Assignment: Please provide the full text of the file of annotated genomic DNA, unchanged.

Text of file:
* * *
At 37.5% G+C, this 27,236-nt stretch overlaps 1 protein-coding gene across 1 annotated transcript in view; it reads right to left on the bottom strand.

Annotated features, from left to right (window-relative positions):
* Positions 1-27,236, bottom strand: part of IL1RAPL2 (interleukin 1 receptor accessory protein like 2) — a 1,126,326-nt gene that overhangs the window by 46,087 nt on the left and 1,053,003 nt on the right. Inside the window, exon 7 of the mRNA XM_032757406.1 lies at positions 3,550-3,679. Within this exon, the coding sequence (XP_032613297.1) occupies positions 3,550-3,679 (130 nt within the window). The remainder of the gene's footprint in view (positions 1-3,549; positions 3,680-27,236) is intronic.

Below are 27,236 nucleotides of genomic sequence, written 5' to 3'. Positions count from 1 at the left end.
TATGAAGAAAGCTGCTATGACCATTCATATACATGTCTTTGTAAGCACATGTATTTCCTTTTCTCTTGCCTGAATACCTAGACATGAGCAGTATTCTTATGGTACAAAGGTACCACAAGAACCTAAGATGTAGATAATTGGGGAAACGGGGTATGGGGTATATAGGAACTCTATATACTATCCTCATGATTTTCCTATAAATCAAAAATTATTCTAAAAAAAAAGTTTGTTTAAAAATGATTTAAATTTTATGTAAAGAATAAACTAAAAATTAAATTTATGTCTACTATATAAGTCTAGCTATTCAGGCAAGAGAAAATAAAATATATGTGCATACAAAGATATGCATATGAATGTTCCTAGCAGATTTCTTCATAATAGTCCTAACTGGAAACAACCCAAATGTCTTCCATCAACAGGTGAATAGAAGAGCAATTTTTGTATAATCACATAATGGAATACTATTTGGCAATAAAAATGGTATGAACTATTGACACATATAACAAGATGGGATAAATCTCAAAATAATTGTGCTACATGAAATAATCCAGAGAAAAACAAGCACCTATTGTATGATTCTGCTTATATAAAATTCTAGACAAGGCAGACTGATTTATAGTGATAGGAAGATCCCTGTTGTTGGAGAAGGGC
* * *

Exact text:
At 37.5% G+C, this 27,236-nt stretch overlaps 1 protein-coding gene across 1 annotated transcript in view; it reads right to left on the bottom strand.

Annotated features, from left to right (window-relative positions):
* Positions 1-27,236, bottom strand: part of IL1RAPL2 (interleukin 1 receptor accessory protein like 2) — a 1,126,326-nt gene that overhangs the window by 46,087 nt on the left and 1,053,003 nt on the right. Inside the window, exon 7 of the mRNA XM_032757406.1 lies at positions 3,550-3,679. Within this exon, the coding sequence (XP_032613297.1) occupies positions 3,550-3,679 (130 nt within the window). The remainder of the gene's footprint in view (positions 1-3,549; positions 3,680-27,236) is intronic.

Below are 27,236 nucleotides of genomic sequence, written 5' to 3'. Positions count from 1 at the left end.
TATGAAGAAAGCTGCTATGACCATTCATATACATGTCTTTGTAAGCACATGTATTTCCTTTTCTCTTGCCTGAATACCTAGACATGAGCAGTATTCTTATGGTACAAAGGTACCACAAGAACCTAAGATGTAGATAATTGGGGAAACGGGGTATGGGGTATATAGGAACTCTATATACTATCCTCATGATTTTCCTATAAATCAAAAATTATTCTAAAAAAAAAGTTTGTTTAAAAATGATTTAAATTTTATGTAAAGAATAAACTAAAAATTAAATTTATGTCTACTATATAAGTCTAGCTATTCAGGCAAGAGAAAATAAAATATATGTGCATACAAAGATATGCATATGAATGTTCCTAGCAGATTTCTTCATAATAGTCCTAACTGGAAACAACCCAAATGTCTTCCATCAACAGGTGAATAGAAGAGCAATTTTTGTATAATCACATAATGGAATACTATTTGGCAATAAAAATGGTATGAACTATTGACACATATAACAAGATGGGATAAATCTCAAAATAATTGTGCTACATGAAATAATCCAGAGAAAAACAAGCACCTATTGTATGATTCTGCTTATATAAAATTCTAGACAAGGCAGACTGATTTATAGTGATAGGAAGATCCCTGTTGTTGGAGAAGGGC